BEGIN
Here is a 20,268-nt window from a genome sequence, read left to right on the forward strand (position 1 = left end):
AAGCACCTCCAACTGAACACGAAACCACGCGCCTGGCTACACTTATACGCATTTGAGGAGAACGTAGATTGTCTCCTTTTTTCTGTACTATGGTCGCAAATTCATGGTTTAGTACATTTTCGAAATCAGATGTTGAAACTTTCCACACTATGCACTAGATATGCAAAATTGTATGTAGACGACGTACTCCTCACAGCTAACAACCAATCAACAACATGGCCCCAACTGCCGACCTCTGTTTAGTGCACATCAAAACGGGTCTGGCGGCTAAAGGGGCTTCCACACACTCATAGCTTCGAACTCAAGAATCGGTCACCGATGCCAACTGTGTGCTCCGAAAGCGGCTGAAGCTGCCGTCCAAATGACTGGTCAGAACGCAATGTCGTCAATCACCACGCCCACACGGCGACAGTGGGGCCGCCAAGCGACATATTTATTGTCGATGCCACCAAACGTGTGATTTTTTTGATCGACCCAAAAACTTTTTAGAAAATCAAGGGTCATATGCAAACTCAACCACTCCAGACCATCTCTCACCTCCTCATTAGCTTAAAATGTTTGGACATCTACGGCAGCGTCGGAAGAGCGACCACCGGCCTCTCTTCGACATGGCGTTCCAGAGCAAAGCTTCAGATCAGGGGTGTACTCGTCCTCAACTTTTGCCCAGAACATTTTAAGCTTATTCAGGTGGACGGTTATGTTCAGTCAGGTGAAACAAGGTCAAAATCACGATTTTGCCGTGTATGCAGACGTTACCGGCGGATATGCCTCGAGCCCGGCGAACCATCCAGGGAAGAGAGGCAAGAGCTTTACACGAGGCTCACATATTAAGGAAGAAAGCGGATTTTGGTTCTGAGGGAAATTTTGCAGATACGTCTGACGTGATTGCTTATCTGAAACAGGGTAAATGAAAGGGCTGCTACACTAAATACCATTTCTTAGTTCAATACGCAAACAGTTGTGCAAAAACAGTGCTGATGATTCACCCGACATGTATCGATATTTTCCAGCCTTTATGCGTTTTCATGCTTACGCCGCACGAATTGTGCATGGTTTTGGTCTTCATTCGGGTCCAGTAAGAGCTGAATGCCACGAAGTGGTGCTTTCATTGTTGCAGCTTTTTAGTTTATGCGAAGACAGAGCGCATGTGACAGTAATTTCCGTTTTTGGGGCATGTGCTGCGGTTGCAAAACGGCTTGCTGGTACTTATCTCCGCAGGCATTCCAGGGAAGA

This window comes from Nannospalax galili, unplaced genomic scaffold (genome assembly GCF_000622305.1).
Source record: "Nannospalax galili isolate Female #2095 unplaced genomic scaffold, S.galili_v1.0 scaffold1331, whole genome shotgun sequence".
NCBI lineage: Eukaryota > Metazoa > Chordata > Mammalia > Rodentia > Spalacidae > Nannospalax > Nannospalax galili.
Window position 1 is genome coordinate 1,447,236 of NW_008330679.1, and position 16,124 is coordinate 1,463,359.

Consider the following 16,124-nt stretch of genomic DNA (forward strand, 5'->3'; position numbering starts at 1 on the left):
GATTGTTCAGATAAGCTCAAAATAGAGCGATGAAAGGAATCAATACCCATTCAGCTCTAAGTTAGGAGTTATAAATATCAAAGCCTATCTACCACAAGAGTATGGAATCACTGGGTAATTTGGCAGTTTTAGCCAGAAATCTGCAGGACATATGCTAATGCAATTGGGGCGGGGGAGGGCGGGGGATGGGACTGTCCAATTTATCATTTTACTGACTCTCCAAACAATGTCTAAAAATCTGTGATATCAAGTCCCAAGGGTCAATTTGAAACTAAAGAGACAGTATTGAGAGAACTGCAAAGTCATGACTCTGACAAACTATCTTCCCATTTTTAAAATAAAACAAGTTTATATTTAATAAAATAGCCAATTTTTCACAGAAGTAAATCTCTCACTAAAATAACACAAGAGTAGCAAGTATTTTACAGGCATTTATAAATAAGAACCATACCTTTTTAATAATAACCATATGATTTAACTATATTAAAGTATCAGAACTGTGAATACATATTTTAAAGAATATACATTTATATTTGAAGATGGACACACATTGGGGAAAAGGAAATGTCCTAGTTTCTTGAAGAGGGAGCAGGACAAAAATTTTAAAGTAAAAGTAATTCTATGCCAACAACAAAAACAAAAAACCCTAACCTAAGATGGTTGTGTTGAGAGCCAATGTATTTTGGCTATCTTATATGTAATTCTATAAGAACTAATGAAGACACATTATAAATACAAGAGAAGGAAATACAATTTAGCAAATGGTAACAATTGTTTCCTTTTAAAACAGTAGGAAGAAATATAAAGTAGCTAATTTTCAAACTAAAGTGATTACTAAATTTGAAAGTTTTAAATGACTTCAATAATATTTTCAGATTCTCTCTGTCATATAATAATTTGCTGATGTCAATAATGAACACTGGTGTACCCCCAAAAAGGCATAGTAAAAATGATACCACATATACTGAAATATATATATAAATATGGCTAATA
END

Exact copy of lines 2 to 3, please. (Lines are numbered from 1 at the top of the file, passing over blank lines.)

AAGCACCTCCAACTGAACACGAAACCACGCGCCTGGCTACACTTATACGCATTTGAGGAGAACGTAGATTGTCTCCTTTTTTCTGTACTATGGTCGCAAATTCATGGTTTAGTACATTTTCGAAATCAGATGTTGAAACTTTCCACACTATGCACTAGATATGCAAAATTGTATGTAGACGACGTACTCCTCACAGCTAACAACCAATCAACAACATGGCCCCAACTGCCGACCTCTGTTTAGTGCACATCAAAACGGGTCTGGCGGCTAAAGGGGCTTCCACACACTCATAGCTTCGAACTCAAGAATCGGTCACCGATGCCAACTGTGTGCTCCGAAAGCGGCTGAAGCTGCCGTCCAAATGACTGGTCAGAACGCAATGTCGTCAATCACCACGCCCACACGGCGACAGTGGGGCCGCCAAGCGACATATTTATTGTCGATGCCACCAAACGTGTGATTTTTTTGATCGACCCAAAAACTTTTTAGAAAATCAAGGGTCATATGCAAACTCAACCACTCCAGACCATCTCTCACCTCCTCATTAGCTTAAAATGTTTGGACATCTACGGCAGCGTCGGAAGAGCGACCACCGGCCTCTCTTCGACATGGCGTTCCAGAGCAAAGCTTCAGATCAGGGGTGTACTCGTCCTCAACTTTTGCCCAGAACATTTTAAGCTTATTCAGGTGGACGGTTATGTTCAGTCAGGTGAAACAAGGTCAAAATCACGATTTTGCCGTGTATGCAGACGTTACCGGCGGATATGCCTCGAGCCCGGCGAACCATCCAGGGAAGAGAGGCAAGAGCTTTACACGAGGCTCACATATTAAGGAAGAAAGCGGATTTTGGTTCTGAGGGAAATTTTGCAGATACGTCTGACGTGATTGCTTATCTGAAACAGGGTAAATGAAAGGGCTGCTACACTAAATACCATTTCTTAGTTCAATACGCAAACAGTTGTGCAAAAACAGTGCTGATGATTCACCCGACATGTATCGATATTTTCCAGCCTTTATGCGTTTTCATGCTTACGCCGCACGAATTGTGCATGGTTTTGGTCTTCATTCGGGTCCAGTAAGAGCTGAATGCCACGAAGTGGTGCTTTCATTGTTGCAGCTTTTTAGTTTATGCGAAGACAGAGCGCATGTGACAGTAATTTCCGTTTTTGGGGCATGTGCTGCGGTTGCAAAACGGCTTGCTGGTACTTATCTCCGCAGGCATTCCAGGGAAGA

This window comes from Nannospalax galili, unplaced genomic scaffold (genome assembly GCF_000622305.1).